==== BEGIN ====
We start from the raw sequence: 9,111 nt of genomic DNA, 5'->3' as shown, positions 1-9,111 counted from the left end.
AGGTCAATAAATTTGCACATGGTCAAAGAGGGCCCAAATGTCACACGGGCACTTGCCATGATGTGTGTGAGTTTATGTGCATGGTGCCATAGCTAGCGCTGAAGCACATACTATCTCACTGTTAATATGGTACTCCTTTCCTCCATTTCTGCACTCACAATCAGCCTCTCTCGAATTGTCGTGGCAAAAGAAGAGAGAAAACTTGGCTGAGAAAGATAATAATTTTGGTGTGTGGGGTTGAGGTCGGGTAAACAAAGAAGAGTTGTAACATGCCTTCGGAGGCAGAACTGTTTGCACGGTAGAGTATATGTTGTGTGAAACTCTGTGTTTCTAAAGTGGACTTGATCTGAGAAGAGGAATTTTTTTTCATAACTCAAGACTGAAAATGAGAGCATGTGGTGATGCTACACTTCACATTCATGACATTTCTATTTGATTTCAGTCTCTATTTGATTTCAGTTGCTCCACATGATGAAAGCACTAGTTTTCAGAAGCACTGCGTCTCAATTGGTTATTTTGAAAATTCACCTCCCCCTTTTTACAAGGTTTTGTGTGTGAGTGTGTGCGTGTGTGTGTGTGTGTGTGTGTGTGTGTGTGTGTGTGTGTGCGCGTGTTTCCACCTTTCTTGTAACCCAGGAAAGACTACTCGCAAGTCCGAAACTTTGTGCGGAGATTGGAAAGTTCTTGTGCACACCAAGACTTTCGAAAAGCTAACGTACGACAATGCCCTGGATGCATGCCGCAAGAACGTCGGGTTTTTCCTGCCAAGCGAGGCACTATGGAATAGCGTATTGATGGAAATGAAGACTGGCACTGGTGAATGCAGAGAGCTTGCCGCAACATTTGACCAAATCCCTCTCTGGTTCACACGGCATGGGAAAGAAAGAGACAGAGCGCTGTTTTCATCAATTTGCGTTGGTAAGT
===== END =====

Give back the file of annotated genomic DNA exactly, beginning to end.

We start from the raw sequence: 9,111 nt of genomic DNA, 5'->3' as shown, positions 1-9,111 counted from the left end.
AGGTCAATAAATTTGCACATGGTCAAAGAGGGCCCAAATGTCACACGGGCACTTGCCATGATGTGTGTGAGTTTATGTGCATGGTGCCATAGCTAGCGCTGAAGCACATACTATCTCACTGTTAATATGGTACTCCTTTCCTCCATTTCTGCACTCACAATCAGCCTCTCTCGAATTGTCGTGGCAAAAGAAGAGAGAAAACTTGGCTGAGAAAGATAATAATTTTGGTGTGTGGGGTTGAGGTCGGGTAAACAAAGAAGAGTTGTAACATGCCTTCGGAGGCAGAACTGTTTGCACGGTAGAGTATATGTTGTGTGAAACTCTGTGTTTCTAAAGTGGACTTGATCTGAGAAGAGGAATTTTTTTTCATAACTCAAGACTGAAAATGAGAGCATGTGGTGATGCTACACTTCACATTCATGACATTTCTATTTGATTTCAGTCTCTATTTGATTTCAGTTGCTCCACATGATGAAAGCACTAGTTTTCAGAAGCACTGCGTCTCAATTGGTTATTTTGAAAATTCACCTCCCCCTTTTTACAAGGTTTTGTGTGTGAGTGTGTGCGTGTGTGTGTGTGTGTGTGTGTGTGTGTGTGTGTGTGTGTGCGCGTGTTTCCACCTTTCTTGTAACCCAGGAAAGACTACTCGCAAGTCCGAAACTTTGTGCGGAGATTGGAAAGTTCTTGTGCACACCAAGACTTTCGAAAAGCTAACGTACGACAATGCCCTGGATGCATGCCGCAAGAACGTCGGGTTTTTCCTGCCAAGCGAGGCACTATGGAATAGCGTATTGATGGAAATGAAGACTGGCACTGGTGAATGCAGAGAGCTTGCCGCAACATTTGACCAAATCCCTCTCTGGTTCACACGGCATGGGAAAGAAAGAGACAGAGCGCTGTTTTCATCAATTTGCGTTGGTAAGT